New York, 9/11 and the Battle for the White House


Published: October 25, 2007

NEW YORK—As the race for presidential nominations heats up, it seems that both parties favor candidates from New York. Both Democratic senator Hillary Clinton and Republican former mayor Rudy Giuliani share a history dealing with the terrorist attacks of Sept. 11, 2001.

While the approach to discussing Sept. 11 has changed, the attacks are still a relevant issue. “[Sept. 11] is mentioned as a turning point and not something we need to react to,”  Patrick Wyllie, FCLC ’09, said. Many New York firefighters are “attacking Giuliani” for his perceived lack of support after the attacks.

Dr. Christopher Toulouse, professor of political science at Fordham College at Lincoln Center (FCLC), said, “[Sept. 11] rescue workers could be Giuliani’s Swift Boat [Veterans for Truth, an organization that sponsored ads attacking John Kerry in 2004], but he won’t make the same mistake Kerry did.” Toulouse said he would expect Giuliani to respond with rhetoric that praises rescue workers, rather than ignore the attacks.

While Giuliani is promoting his positions on terrorism and discussing Sept. 11, Clinton has made health care the primary issue of her platform. She was one of the primary supporters of the State Children’s Health Insurance Program (SCHIP), which Clinton claims has helped insure six million children.

New York has been a testing ground for national policy in the past. Former President Franklin D. Roosevelt’s New Deal programs started in New York City under the direction of Mayor Fiorello LaGuardia and the urban planner Robert Moses.

But more recently, New York has been plagued with social and economic disasters such as the events of 1977, as well as the economic crisis of the early 1970s (when the New York Post headlines read: “Ford to City: Drop Dead”). The current national perception of New York will play a major part in the 2008 elections if Clinton and Giuliani both win their respective party nominations.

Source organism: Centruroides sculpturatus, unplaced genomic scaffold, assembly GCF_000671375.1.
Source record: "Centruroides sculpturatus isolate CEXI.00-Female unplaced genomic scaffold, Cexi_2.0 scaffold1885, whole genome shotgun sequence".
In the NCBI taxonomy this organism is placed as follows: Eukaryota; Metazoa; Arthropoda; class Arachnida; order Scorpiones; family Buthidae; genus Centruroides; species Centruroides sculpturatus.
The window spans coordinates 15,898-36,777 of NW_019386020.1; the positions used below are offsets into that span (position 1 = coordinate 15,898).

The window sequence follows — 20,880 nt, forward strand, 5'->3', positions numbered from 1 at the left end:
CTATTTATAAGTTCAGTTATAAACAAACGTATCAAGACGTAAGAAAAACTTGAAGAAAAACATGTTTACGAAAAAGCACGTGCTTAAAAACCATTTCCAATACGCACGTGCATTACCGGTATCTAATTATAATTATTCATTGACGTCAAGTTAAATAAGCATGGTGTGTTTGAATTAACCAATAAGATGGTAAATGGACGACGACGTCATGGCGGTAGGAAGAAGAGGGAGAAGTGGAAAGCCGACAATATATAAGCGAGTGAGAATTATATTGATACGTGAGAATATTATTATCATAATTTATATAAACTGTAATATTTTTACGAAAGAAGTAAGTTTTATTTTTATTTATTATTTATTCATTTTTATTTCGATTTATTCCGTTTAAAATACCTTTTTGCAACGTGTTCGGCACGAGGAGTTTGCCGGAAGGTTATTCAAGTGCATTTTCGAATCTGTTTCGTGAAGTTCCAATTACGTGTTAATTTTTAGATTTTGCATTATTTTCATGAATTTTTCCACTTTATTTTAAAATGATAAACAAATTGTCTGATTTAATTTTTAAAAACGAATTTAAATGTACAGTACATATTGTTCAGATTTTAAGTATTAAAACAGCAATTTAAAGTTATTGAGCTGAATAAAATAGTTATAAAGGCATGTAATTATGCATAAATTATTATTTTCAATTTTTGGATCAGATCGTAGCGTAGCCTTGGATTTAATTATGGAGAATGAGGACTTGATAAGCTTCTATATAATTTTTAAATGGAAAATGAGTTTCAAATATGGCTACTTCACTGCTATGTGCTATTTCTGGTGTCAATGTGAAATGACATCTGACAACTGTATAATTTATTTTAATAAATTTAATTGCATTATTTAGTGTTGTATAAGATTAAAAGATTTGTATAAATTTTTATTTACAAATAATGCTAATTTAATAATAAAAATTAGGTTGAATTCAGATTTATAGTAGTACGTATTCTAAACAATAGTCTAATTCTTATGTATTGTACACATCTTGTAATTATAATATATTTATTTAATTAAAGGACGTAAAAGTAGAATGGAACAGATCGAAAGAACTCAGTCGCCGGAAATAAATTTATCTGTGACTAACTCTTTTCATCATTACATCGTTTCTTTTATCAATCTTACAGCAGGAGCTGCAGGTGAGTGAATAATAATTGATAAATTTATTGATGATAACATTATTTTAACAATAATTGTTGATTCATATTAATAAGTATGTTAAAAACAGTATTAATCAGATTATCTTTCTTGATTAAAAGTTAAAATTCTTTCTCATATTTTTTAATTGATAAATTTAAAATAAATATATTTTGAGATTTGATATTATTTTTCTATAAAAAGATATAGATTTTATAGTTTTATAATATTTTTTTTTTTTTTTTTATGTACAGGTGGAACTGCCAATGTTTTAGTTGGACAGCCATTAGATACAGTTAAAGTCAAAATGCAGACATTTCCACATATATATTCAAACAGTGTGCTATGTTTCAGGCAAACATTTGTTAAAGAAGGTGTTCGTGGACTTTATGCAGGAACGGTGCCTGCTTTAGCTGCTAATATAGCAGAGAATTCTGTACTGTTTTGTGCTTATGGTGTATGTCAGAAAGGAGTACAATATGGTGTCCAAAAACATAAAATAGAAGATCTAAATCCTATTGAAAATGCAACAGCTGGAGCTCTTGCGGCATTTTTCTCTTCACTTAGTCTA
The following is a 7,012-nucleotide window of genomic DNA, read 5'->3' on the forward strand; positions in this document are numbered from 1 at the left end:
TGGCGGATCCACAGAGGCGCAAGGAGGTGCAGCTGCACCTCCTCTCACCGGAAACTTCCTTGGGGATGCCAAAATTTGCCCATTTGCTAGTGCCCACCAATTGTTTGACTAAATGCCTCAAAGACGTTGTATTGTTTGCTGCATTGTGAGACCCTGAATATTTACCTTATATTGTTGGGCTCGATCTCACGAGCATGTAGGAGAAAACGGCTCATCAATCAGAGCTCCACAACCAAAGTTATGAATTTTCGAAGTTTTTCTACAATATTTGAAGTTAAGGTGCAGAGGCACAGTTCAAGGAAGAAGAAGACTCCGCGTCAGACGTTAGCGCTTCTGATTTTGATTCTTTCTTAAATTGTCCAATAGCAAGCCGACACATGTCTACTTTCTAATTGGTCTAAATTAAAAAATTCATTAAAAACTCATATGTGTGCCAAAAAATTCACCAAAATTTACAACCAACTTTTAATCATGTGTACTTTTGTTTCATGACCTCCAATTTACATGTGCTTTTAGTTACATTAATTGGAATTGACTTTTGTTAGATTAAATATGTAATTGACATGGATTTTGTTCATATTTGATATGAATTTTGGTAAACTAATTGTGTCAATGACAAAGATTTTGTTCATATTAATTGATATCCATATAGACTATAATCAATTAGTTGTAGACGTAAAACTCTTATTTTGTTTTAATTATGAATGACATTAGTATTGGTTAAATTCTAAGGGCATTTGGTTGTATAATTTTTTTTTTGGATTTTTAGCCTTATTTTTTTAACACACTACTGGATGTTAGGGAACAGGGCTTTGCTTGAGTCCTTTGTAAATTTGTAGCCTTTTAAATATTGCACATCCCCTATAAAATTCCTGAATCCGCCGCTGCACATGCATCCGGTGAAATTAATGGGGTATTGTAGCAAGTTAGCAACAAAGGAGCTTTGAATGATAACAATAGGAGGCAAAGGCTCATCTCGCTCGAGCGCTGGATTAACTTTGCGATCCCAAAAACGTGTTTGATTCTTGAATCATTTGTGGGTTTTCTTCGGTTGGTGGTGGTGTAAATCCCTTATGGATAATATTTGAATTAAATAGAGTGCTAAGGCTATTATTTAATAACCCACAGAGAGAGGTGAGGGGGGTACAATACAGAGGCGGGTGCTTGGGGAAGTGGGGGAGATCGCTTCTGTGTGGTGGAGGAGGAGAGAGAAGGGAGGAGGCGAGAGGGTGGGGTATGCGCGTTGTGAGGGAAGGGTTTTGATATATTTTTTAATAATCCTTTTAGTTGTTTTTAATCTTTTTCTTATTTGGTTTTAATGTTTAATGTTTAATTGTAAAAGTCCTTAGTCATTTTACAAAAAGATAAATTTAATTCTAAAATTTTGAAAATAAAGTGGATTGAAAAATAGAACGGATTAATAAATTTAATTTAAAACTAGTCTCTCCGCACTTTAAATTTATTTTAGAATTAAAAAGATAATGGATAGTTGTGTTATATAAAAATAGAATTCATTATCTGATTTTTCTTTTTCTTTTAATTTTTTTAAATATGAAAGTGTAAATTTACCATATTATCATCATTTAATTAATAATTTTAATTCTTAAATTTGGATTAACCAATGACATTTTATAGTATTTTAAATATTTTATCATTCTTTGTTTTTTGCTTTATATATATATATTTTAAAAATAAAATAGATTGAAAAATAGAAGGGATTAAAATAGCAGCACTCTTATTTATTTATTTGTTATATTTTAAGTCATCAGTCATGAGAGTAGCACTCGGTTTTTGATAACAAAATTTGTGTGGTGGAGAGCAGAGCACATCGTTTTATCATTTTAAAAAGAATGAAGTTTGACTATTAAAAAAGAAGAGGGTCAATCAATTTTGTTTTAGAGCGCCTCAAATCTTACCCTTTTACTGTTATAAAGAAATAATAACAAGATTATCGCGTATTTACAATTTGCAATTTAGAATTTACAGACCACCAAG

“It would be foolish and imprudent to think that any candidate coming out of New York City wouldn’t be contextually connected to their New York-ness,” Paulie Dibner, FCLC ’09 said. “New York stands for something now that it never did before. That ideal, true or not, is important to Middle America.”

“People across the nation know [Giuliani] as the man who cleaned up New York and made it safe for them to visit the city again,” Toulouse said. “[Giuliani is] cashing in on his fame, and goodness gracious, why not?”

After finishing his second term as mayor of New York City, Giuliani started a consulting firm that specializes in issues of crisis management and public safety, relying on his perceived success in supporting the city through the Sept. 11 attacks and the aftermath.

Though both candidates are considered national front-runners, many believe that they will face some challenges in the coming months.

Vincent Azzinaro, FCLC ’08, plans to support Giuliani. “Giuliani’s common sense politics grounded in his personal legal experience as well as his leadership policies greatly impress me.”

Azzinaro said he believes the former mayor will overcome challenges presented to him. “What Giuliani will lose in fundamentalist Christian Republicans because of his pro-choice views he will gain with independents, moderates, and even a number of Democrats.”

Wyllie “prefers Clinton, of the two,” but is undecided among Democratic candidates. He said Clinton may have a tough time getting elected because, “people made up their minds about her ten years ago.”

“I think she’s the lesser of two evils for New York candidates,” said Dibner, who currently does not fully support Clinton. “I have faith that she’ll work her ass off to try to change [the state of American politics]…She’s done good [things] for New York.”

Giuliani may “lock up the South, but I don’t think he will win in New York,” Toulouse said. “I think [Clinton will] prevail in the end…but I change my mind each week.”